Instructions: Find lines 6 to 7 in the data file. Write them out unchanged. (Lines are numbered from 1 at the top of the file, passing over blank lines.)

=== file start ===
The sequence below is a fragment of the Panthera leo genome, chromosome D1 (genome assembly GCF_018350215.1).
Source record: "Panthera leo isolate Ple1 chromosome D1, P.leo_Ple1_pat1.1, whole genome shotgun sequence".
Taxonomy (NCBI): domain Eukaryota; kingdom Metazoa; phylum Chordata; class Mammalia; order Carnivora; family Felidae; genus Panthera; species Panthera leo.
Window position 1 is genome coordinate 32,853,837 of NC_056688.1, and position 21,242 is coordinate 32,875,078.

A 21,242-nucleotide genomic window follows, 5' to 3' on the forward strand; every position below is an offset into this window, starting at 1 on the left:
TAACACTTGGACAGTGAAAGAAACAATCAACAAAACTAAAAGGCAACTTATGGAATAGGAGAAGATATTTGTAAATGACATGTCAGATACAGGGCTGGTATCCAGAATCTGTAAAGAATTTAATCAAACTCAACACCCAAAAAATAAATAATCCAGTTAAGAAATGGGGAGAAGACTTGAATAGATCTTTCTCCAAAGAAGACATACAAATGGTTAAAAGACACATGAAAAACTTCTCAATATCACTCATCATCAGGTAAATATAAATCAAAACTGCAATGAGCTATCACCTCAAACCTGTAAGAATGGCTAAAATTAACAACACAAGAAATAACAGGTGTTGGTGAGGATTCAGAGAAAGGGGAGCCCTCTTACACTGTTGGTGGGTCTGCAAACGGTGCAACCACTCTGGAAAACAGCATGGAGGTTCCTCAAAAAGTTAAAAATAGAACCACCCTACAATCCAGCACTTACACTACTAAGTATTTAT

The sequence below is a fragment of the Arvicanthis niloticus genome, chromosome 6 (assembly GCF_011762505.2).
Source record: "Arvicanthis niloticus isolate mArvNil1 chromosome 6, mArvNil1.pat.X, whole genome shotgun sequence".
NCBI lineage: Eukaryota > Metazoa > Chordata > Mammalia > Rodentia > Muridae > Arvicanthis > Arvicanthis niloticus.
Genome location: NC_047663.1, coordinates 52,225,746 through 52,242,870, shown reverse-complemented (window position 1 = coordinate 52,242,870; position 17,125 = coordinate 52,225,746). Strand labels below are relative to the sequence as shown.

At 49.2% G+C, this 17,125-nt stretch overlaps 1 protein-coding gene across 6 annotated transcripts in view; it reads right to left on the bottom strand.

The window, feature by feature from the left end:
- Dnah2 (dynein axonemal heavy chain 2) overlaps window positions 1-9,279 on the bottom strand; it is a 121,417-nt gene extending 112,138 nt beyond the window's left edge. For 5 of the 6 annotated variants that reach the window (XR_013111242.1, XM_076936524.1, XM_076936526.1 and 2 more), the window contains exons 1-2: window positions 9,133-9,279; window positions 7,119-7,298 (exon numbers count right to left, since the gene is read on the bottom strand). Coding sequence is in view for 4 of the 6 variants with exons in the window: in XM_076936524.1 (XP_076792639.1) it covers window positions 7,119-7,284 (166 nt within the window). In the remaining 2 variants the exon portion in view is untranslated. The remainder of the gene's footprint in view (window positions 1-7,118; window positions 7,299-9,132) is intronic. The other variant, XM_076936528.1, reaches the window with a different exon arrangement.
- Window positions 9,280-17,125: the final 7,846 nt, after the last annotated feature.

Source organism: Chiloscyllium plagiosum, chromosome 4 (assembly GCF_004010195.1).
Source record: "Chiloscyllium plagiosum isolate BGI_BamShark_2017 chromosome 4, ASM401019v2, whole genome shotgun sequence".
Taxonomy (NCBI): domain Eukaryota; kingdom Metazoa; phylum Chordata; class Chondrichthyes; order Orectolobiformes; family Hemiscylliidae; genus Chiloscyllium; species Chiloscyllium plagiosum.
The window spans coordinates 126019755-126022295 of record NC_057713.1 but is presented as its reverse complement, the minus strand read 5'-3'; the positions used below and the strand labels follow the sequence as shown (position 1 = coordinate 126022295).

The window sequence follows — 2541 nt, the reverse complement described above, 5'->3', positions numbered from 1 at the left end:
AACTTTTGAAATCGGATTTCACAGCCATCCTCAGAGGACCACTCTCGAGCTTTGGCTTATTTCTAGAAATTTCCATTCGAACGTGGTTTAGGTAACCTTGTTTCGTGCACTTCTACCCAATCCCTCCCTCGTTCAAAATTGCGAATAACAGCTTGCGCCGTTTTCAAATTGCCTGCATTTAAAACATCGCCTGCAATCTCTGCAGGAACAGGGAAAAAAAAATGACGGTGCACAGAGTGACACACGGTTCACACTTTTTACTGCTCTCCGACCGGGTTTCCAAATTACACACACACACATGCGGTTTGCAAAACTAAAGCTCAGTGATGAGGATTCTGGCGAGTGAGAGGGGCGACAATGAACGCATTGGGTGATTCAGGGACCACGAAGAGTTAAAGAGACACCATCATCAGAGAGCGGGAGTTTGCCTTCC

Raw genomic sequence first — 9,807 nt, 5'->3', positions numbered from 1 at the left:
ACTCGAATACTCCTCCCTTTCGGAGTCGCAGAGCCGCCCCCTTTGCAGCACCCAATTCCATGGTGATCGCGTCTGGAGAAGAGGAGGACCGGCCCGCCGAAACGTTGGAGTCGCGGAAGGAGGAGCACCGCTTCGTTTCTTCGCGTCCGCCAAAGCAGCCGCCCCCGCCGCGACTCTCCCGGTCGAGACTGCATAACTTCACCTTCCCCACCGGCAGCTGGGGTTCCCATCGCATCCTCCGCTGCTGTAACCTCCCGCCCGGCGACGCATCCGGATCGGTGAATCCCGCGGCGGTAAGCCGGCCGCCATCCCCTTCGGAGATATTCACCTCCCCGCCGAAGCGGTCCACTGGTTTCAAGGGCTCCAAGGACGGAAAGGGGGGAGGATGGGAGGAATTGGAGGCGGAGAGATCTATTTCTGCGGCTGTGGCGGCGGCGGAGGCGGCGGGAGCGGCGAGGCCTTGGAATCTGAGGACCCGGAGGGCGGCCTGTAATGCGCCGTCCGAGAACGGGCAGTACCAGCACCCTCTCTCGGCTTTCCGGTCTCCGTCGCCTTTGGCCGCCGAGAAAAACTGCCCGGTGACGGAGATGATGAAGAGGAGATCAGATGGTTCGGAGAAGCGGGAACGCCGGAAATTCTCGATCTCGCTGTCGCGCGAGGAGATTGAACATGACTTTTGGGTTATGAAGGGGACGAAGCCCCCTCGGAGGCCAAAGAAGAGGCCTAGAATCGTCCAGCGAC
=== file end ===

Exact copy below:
TAACACTTGGACAGTGAAAGAAACAATCAACAAAACTAAAAGGCAACTTATGGAATAGGAGAAGATATTTGTAAATGACATGTCAGATACAGGGCTGGTATCCAGAATCTGTAAAGAATTTAATCAAACTCAACACCCAAAAAATAAATAATCCAGTTAAGAAATGGGGAGAAGACTTGAATAGATCTTTCTCCAAAGAAGACATACAAATGGTTAAAAGACACATGAAAAACTTCTCAATATCACTCATCATCAGGTAAATATAAATCAAAACTGCAATGAGCTATCACCTCAAACCTGTAAGAATGGCTAAAATTAACAACACAAGAAATAACAGGTGTTGGTGAGGATTCAGAGAAAGGGGAGCCCTCTTACACTGTTGGTGGGTCTGCAAACGGTGCAACCACTCTGGAAAACAGCATGGAGGTTCCTCAAAAAGTTAAAAATAGAACCACCCTACAATCCAGCACTTACACTACTAAGTATTTAT

The sequence below is a fragment of the Arvicanthis niloticus genome, chromosome 6 (assembly GCF_011762505.2).